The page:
Risk — Once you take your e-reader out of your home, you run the risk of losing it or having it stolen. Obviously, you could just as easily lose a p-book or have it stolen, but the dollar impact difference is huge.
Format — Most e-books have a similar look and feel, whether they’re in black-and-white or in color. Most of them have the same font and style. On the other hand, p-books come in hardback, paperback, and sometimes even magazine format. Many, if not most, hardbacks come with dust jackets, which adds to a p-back’s look and feel. And the paper stock can run from cheap to extravagant. Likewise, the typesetting and printing can vary. The range is from inexpensive trade paperbacks to gorgeous coffee table volumes. The variety is almost endless, in stark comparison to e-books.
Electronic Books (e-books)
Availability — An e-book can may be purchased, borrowed and read almost anywhere, and can be read on many kinds of e-readers. This convenience is a significant advantage over p-books. People who live somewhere with limited access to a library or bookstore can still enjoy reading a book by downloading it onto an e-reader. Being able to download a book in the comfort of one’s home has, with no travel, is a definite advantage.
Storage — Many e-readers are capable of storing numerous books at one time. It’s like carrying a small chunk of your library with you without the accompanying weight. For some people, especially those who travel a lot, this can be a real boon.
Content first— If the user’s major goal is to read the text of a work, regardless of the format or whether there’s a dust jacket or not, an e-reader is ideal. An e-book may offer a better choice for those who spend a lot of time on high-featured cell phones or tablets.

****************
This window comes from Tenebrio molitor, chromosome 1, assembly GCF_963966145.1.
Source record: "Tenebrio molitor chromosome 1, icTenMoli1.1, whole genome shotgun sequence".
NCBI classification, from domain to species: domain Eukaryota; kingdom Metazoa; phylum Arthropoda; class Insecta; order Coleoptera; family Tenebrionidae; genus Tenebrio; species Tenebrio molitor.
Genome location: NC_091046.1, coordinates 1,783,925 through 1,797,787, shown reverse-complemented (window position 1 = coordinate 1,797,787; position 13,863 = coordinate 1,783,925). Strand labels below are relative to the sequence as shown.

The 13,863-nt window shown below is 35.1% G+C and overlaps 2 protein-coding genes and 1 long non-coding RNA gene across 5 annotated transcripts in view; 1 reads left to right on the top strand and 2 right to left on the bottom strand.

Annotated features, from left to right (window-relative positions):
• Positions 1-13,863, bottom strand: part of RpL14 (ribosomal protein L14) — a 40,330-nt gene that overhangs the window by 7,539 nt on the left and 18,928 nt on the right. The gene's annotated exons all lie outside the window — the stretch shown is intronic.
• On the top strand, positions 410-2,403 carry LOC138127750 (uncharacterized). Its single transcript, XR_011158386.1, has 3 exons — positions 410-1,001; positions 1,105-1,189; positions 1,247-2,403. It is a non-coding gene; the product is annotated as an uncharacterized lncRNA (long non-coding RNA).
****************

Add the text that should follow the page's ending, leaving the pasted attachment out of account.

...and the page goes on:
Font — Being able to adjust the type size, color, brightness and contrast gives e-books a hands-down edge. This can be a significant benefit for readers with vision problems. And, the ability to read an e-book in a darkened space (e.g., in bed at night) clearly outshines a p-book (pun intended).
Dictionary — One of the challenges p-books have is when the reader comes across an unknown word. They have to stop reading to access a paper or online dictionary. With many e-readers, it just takes a flick of the finger to get the definition.
Longevity — Because they’re electronic, e-books are not subject to the physical wear and tear of p-books. Barring some vast electrical disturbance or even the disappearance of electricity, people will be able to read an e-book anytime in the future, assuming that it’s still stored and is available from some source.
Paper books and electronic books create different experiences, not only for the reader, but sometimes for the writer as well. An e-book can be relatively easily updated or revised, allowing for easy error correcting, and adding or changing content. With a p-book, this can be a lot more difficult and may be rather costly. And if you’re stocking inventory, you won’t end up with a stack of out-of-date paper.
As an author, you need to decide what your goals are, who your audience is, how you intend to use your book, and so on. Then you can determine which medium (paper/print, electronic, or both) will be most effective in achieving those goals.